The rooms available for teaching Technology, the Engineering room and the DCG room, are appropriate to the teaching and learning of the subject and have benefited from the careful planning of the subject department. These rooms are well organised and well maintained. On occasion theory lessons are held in ordinary classrooms when access to the specialist rooms is not available. The facilities in these ordinary classrooms do not facilitate a full range of teaching and learning activities in Technology. It is urged that the teaching of the subject in these rooms be kept to a minimum.

 

 

Teaching and learning

 

Observation in the course of the inspection showed that lessons were coherent, well structured and focussed. Clear objectives to be achieved in the course of a lesson are imparted to the students at the outset. Continuity with previous lessons is maintained, often by means of effective questioning of students in the early stages of lessons. Lessons are consistent with the programme of work contained in the subject plan. Planned lesson content responds to the developing levels of understanding and knowledge of the students and is taught at an appropriate pace to suit these factors.

 

Teachers encourage the students to develop their independent learning skills in practical lessons and the use of cooperative learning is increased by this. The use of peer tutoring, seen in one lesson where a student worked with a peer helping him to catch up with missed work, was effective, and benefited both the tutor and the tutored student. This is good practice. Teacher demonstration forms a central part of the teaching of Technology and is clear, well prepared and very effective. ICT is used for teaching various elements of the course including the use of the Solidworks computer-aided design package. In a practical electronics lesson students displayed a good knowledge and understanding in line with their experience and abilities. It is urged that electronics simulation software be used to further enhance the studentsí experience in this area.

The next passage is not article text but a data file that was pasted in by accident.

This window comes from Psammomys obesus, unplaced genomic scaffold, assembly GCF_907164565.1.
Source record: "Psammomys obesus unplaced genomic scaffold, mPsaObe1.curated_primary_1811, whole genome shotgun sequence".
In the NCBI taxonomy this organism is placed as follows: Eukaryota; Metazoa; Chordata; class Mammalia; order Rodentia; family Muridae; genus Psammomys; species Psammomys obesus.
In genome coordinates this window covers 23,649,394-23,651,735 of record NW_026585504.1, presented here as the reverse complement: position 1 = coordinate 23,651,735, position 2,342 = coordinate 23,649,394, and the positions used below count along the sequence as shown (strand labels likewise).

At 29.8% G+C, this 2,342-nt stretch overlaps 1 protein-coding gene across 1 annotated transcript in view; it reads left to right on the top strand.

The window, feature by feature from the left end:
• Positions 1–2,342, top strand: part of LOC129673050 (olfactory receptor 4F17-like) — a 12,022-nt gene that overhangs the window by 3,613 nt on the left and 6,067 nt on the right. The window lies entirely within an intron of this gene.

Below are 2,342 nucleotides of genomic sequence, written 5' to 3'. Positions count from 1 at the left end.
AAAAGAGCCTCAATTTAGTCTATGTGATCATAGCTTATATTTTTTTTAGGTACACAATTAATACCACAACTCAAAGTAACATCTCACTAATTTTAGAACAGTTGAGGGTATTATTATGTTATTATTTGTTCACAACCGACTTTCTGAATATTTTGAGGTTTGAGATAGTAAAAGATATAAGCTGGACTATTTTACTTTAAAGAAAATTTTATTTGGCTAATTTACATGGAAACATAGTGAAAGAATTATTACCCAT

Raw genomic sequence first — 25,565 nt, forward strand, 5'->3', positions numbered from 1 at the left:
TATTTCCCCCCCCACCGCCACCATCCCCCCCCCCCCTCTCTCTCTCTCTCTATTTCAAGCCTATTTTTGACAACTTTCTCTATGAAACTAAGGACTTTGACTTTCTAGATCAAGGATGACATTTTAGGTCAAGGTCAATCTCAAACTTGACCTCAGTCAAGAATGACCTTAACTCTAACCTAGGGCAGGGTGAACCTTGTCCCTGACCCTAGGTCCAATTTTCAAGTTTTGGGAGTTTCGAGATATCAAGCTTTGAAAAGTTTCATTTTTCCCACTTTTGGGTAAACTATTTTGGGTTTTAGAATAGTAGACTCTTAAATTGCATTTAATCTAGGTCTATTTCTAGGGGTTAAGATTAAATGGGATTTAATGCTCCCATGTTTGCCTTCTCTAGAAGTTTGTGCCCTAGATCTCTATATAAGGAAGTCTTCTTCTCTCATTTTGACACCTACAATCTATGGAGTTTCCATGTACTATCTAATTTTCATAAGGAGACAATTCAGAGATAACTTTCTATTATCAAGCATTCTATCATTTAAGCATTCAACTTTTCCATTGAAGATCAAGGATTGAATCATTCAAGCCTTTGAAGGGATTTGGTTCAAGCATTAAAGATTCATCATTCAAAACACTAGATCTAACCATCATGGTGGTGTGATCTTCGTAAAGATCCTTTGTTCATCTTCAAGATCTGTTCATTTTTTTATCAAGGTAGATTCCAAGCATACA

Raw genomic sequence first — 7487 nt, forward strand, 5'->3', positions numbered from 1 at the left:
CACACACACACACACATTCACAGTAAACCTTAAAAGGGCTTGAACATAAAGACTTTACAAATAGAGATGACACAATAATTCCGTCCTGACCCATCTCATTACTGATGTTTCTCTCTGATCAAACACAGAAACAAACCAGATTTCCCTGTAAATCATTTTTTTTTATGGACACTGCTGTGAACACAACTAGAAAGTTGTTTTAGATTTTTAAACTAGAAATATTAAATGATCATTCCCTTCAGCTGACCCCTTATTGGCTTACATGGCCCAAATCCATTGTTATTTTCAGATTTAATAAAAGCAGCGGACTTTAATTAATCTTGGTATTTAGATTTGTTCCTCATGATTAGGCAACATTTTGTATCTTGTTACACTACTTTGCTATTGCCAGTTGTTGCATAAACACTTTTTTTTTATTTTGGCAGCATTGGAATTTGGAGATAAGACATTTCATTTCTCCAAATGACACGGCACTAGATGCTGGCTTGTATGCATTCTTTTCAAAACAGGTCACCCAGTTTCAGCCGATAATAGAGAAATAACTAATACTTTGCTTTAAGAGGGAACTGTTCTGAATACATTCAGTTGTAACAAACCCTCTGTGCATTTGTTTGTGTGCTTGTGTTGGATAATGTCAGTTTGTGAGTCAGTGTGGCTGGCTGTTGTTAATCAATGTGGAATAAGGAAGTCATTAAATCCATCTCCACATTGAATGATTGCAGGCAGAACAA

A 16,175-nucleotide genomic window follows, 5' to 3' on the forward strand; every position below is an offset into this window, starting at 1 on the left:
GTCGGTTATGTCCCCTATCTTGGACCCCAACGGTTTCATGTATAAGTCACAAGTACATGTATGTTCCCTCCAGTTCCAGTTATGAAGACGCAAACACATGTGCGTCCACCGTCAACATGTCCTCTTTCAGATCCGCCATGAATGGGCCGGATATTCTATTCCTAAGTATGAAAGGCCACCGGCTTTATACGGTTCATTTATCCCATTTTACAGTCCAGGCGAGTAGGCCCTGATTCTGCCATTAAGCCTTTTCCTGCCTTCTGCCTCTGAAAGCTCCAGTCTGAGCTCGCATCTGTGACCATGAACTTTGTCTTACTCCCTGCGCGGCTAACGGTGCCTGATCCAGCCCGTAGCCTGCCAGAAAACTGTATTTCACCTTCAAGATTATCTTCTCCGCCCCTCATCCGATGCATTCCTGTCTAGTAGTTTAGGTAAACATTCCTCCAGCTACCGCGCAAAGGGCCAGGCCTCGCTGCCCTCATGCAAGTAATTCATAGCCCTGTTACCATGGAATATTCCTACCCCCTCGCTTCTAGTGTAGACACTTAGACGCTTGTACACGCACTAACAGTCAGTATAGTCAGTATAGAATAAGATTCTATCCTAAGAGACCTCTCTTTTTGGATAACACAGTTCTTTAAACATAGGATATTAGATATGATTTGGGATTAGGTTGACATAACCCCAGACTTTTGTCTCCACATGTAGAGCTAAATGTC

Studentsí activity in lessons is carefully monitored by teachers. When students are engaged in practical work, teachers move among them supporting their learning very effectively by affirming their progress and providing them with encouragement or help as needed. The atmosphere in the classrooms is respectful and well ordered. There is mutual respect between teachers and students. The teachersí enthusiasm for the subject is communicated to the students. In the specialist classrooms there are examples of studentsí work and subject-related materials that add to the learning environment.

 

Students are fully engaged in classroom activities as seen in practical lessons involving work with electronics and plastics in the course of the inspection. Students display good knowledge and understanding of the work being done. Studentsí skills are well developed and they work with confidence.